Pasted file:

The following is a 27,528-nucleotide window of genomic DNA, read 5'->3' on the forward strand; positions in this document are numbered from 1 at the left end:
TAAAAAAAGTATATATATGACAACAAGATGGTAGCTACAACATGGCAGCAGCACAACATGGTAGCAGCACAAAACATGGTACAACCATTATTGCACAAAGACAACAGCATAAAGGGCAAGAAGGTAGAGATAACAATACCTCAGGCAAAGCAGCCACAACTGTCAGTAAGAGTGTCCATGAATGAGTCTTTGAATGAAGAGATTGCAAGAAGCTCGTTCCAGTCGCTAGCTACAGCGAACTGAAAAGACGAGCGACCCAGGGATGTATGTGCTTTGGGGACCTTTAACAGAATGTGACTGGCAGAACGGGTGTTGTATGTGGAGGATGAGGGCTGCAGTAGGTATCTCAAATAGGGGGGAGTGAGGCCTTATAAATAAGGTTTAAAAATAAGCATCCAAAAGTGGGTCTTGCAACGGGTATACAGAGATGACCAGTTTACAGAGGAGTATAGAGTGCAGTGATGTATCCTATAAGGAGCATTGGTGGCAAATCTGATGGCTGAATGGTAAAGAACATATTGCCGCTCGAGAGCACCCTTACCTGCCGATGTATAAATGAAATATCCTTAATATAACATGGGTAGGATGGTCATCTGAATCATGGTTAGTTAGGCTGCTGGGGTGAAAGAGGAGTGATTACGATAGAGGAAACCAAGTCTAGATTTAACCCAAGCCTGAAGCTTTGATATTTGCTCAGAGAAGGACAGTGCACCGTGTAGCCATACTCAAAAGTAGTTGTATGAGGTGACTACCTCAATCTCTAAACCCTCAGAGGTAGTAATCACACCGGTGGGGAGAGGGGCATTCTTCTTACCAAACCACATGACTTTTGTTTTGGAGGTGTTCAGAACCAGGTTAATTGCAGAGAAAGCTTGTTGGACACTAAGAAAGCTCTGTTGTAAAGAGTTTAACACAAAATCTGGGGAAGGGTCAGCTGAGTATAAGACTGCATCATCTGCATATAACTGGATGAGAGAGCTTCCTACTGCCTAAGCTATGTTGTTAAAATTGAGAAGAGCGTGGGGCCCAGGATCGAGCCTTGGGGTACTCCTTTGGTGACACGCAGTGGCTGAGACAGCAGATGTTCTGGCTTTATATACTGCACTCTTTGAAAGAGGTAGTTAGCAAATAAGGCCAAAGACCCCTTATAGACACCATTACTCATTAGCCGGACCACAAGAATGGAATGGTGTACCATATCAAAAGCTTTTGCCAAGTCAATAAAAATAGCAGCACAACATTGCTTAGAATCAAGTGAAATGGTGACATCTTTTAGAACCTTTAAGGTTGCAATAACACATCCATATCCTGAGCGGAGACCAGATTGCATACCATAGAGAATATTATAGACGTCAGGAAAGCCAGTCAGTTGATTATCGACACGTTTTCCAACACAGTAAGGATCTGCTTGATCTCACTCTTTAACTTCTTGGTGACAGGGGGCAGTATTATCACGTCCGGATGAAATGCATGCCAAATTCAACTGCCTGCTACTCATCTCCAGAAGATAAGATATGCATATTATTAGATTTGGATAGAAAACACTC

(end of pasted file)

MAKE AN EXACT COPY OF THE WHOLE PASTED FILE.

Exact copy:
The following is a 27,528-nucleotide window of genomic DNA, read 5'->3' on the forward strand; positions in this document are numbered from 1 at the left end:
TAAAAAAAGTATATATATGACAACAAGATGGTAGCTACAACATGGCAGCAGCACAACATGGTAGCAGCACAAAACATGGTACAACCATTATTGCACAAAGACAACAGCATAAAGGGCAAGAAGGTAGAGATAACAATACCTCAGGCAAAGCAGCCACAACTGTCAGTAAGAGTGTCCATGAATGAGTCTTTGAATGAAGAGATTGCAAGAAGCTCGTTCCAGTCGCTAGCTACAGCGAACTGAAAAGACGAGCGACCCAGGGATGTATGTGCTTTGGGGACCTTTAACAGAATGTGACTGGCAGAACGGGTGTTGTATGTGGAGGATGAGGGCTGCAGTAGGTATCTCAAATAGGGGGGAGTGAGGCCTTATAAATAAGGTTTAAAAATAAGCATCCAAAAGTGGGTCTTGCAACGGGTATACAGAGATGACCAGTTTACAGAGGAGTATAGAGTGCAGTGATGTATCCTATAAGGAGCATTGGTGGCAAATCTGATGGCTGAATGGTAAAGAACATATTGCCGCTCGAGAGCACCCTTACCTGCCGATGTATAAATGAAATATCCTTAATATAACATGGGTAGGATGGTCATCTGAATCATGGTTAGTTAGGCTGCTGGGGTGAAAGAGGAGTGATTACGATAGAGGAAACCAAGTCTAGATTTAACCCAAGCCTGAAGCTTTGATATTTGCTCAGAGAAGGACAGTGCACCGTGTAGCCATACTCAAAAGTAGTTGTATGAGGTGACTACCTCAATCTCTAAACCCTCAGAGGTAGTAATCACACCGGTGGGGAGAGGGGCATTCTTCTTACCAAACCACATGACTTTTGTTTTGGAGGTGTTCAGAACCAGGTTAATTGCAGAGAAAGCTTGTTGGACACTAAGAAAGCTCTGTTGTAAAGAGTTTAACACAAAATCTGGGGAAGGGTCAGCTGAGTATAAGACTGCATCATCTGCATATAACTGGATGAGAGAGCTTCCTACTGCCTAAGCTATGTTGTTAAAATTGAGAAGAGCGTGGGGCCCAGGATCGAGCCTTGGGGTACTCCTTTGGTGACACGCAGTGGCTGAGACAGCAGATGTTCTGGCTTTATATACTGCACTCTTTGAAAGAGGTAGTTAGCAAATAAGGCCAAAGACCCCTTATAGACACCATTACTCATTAGCCGGACCACAAGAATGGAATGGTGTACCATATCAAAAGCTTTTGCCAAGTCAATAAAAATAGCAGCACAACATTGCTTAGAATCAAGTGAAATGGTGACATCTTTTAGAACCTTTAAGGTTGCAATAACACATCCATATCCTGAGCGGAGACCAGATTGCATACCATAGAGAATATTATAGACGTCAGGAAAGCCAGTCAGTTGATTATCGACACGTTTTCCAACACAGTAAGGATCTGCTTGATCTCACTCTTTAACTTCTTGGTGACAGGGGGCAGTATTATCACGTCCGGATGAAATGCATGCCAAATTCAACTGCCTGCTACTCATCTCCAGAAGATAAGATATGCATATTATTAGATTTGGATAGAAAACACTC